The Budding Healthcare IT Spring

February 23, 2012, Rick Dakin, CEO, Co-founder and Chief Security Strategist

HIMSS12 is in full production in Las Vegas this week. Over 40,000 healthcare IT professionals and service providers have descended upon a conference that will set the direction for a new wave to technology innovations for the healthcare industry. Almost every booth has a sign that extolls the benefits of cloud-based services delivered through mobile devices. The promise to shake the industry to its core is a common theme.

Why this message and why now?  After talking with a few key CIO’s, the underlying drivers for the rapid change became apparent. Several cited recent HITECH regulatory changes while others stated a recurring observation that “consumerization” of the entire IT space is finally creeping into healthcare.  These obvious symptoms were easy to understand.  However, the real driver is much more subtle.

The basic healthcare delivery system is changing. Three pillars for profound and irreversible change within the industry were expressed by some of the industry leaders:

  • Cost Reduction – the cost of health services must be controlled.  The portion of the consumer’s healthcare bill reimbursed by both health insurance and government promise to be lower in the future.  The days of building expensive centralized hospitals with high day rates can no longer be the core of the healthcare delivery system.  Expect to see more decentralized services provided by specialists approved though your primary care physician.  This coordinated healthcare delivery ecosystem must be informed from initial services to specialty components.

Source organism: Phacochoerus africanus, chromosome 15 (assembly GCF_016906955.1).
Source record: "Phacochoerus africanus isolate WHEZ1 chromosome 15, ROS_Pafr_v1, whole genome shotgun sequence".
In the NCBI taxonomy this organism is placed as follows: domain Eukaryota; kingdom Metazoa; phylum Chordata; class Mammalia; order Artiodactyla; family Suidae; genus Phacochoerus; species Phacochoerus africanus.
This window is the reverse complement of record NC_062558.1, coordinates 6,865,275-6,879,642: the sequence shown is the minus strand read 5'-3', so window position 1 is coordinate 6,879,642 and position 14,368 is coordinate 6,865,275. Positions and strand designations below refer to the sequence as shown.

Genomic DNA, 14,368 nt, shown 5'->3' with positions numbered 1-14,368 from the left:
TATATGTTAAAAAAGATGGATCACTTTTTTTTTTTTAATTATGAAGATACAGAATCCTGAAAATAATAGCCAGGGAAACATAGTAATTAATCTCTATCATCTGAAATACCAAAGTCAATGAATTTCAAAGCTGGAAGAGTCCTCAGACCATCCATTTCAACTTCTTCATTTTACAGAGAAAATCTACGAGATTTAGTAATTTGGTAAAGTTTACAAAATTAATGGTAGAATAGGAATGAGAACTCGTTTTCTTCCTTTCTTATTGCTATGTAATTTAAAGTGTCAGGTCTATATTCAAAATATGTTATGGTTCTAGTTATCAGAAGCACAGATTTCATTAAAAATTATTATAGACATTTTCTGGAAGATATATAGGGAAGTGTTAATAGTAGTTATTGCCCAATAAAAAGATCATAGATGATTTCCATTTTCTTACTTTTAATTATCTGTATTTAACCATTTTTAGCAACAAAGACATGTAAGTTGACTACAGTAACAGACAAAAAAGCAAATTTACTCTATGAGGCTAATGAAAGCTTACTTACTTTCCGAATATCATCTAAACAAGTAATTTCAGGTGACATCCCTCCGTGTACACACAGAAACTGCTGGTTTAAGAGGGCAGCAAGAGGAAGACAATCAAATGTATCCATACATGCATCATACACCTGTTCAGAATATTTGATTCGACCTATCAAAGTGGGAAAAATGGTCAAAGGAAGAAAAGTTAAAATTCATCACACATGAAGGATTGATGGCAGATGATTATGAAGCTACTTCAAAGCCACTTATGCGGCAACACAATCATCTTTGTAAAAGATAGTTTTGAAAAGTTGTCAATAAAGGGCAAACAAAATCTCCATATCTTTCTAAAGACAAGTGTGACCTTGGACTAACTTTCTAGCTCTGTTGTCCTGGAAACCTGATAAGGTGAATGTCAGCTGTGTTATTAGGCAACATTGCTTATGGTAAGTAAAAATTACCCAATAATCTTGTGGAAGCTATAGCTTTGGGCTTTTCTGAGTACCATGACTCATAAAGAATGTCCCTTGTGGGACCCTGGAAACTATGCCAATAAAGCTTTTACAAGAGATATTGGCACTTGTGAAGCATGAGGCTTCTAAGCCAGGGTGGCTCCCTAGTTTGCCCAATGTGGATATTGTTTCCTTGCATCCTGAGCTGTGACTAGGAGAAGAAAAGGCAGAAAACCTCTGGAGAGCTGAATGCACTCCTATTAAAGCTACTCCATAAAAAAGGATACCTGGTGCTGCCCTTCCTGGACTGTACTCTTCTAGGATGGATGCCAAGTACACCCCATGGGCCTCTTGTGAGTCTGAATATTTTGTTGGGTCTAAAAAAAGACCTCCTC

• Prevention versus Treatment – Health monitoring and real time diagnosis will become an increasing focus.  Patients must be enabled to communicate more thoroughly and effortlessly to their clinicians to better predict issues and drive intervention prior to serious problems occurring.  Expect home healthcare to expand to individual mobile healthcare delivered at any time during the day.
  • Transparency – The days of healthcare mystery are over.  Patients are becoming much more diagnostic data savvy and expect their entire clinical support ecosystem to know everything when they interact with them.  Data, all day, in all ways is quickly becoming the mantra.

These powerful forces are driving change that will cause the healthcare industry to move from technology troglodytes to technology leaders.  The pace of change is breath taking.  Having survived the “Dot Bomb” era, I hate to refer to revolutionary change but many of the participants who are implementing change definitely see themselves as revolutionaries.  They have thrown away the rules for bureaucratic system development and have adopted modern mobile applications that bypass many of the legacy barriers.  In some cases, the developers were proud of their ability to extract data from vendors who were unwilling participants in the development process.  The clinical users developed their own applications and put a wall around the vendors and data center managers who simply were moving too slow.